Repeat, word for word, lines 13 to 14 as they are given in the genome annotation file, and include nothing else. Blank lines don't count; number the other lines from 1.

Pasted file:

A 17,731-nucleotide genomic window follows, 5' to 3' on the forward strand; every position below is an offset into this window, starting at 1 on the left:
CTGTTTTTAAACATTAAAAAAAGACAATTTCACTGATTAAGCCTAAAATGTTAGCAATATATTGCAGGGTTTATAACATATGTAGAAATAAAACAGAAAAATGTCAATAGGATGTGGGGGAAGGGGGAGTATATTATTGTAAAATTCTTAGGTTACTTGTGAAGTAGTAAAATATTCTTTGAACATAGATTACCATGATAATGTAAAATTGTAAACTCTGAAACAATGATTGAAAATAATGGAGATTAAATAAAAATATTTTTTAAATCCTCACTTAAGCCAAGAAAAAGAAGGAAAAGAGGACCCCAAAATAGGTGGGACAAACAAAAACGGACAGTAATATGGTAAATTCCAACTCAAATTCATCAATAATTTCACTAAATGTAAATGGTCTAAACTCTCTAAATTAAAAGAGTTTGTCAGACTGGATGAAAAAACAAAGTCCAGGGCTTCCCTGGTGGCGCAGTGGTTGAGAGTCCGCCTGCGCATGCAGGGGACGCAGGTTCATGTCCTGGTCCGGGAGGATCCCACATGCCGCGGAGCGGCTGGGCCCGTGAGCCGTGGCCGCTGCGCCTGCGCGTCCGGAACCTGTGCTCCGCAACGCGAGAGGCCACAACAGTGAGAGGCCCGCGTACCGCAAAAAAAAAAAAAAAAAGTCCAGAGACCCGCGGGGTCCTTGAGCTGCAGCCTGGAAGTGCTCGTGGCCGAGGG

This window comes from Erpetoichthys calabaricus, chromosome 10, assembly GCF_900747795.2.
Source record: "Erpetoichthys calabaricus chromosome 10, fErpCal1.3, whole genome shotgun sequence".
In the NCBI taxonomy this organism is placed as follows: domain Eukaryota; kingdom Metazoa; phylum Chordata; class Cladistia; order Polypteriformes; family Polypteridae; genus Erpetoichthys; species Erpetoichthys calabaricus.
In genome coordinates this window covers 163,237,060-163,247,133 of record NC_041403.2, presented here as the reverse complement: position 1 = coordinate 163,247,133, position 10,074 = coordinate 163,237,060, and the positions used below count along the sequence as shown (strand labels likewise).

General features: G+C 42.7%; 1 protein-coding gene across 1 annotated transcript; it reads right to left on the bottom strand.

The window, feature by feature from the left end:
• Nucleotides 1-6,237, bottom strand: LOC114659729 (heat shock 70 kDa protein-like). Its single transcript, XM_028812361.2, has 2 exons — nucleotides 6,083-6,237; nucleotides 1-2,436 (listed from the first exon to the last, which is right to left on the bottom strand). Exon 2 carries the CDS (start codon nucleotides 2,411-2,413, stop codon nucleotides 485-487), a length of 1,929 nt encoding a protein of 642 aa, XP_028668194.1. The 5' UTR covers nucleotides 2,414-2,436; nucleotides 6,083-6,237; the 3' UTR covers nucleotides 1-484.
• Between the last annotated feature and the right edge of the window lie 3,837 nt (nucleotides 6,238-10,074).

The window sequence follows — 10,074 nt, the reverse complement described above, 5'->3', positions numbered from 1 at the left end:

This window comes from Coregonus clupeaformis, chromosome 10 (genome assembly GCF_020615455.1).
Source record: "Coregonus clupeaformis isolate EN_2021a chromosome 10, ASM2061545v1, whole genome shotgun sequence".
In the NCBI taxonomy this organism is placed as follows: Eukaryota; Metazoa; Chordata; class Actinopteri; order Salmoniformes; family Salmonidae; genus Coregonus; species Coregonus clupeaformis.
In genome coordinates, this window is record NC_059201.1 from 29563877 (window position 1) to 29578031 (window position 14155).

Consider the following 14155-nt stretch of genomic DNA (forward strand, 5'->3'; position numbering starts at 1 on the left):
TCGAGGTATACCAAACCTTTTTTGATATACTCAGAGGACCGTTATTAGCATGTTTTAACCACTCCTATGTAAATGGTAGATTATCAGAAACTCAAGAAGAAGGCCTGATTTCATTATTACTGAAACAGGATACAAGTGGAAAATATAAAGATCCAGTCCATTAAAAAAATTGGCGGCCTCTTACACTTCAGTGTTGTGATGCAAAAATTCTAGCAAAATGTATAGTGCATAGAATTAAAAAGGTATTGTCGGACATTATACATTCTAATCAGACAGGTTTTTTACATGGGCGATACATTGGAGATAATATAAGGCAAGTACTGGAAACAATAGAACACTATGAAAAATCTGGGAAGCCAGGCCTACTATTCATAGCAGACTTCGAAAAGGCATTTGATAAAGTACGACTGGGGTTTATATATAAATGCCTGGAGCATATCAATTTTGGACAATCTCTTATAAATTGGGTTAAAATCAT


Source record: "Coregonus clupeaformis isolate EN_2021a chromosome 10, ASM2061545v1, whole genome shotgun sequence".
In the NCBI taxonomy this organism is placed as follows: Eukaryota; Metazoa; Chordata; class Actinopteri; order Salmoniformes; family Salmonidae; genus Coregonus; species Coregonus clupeaformis.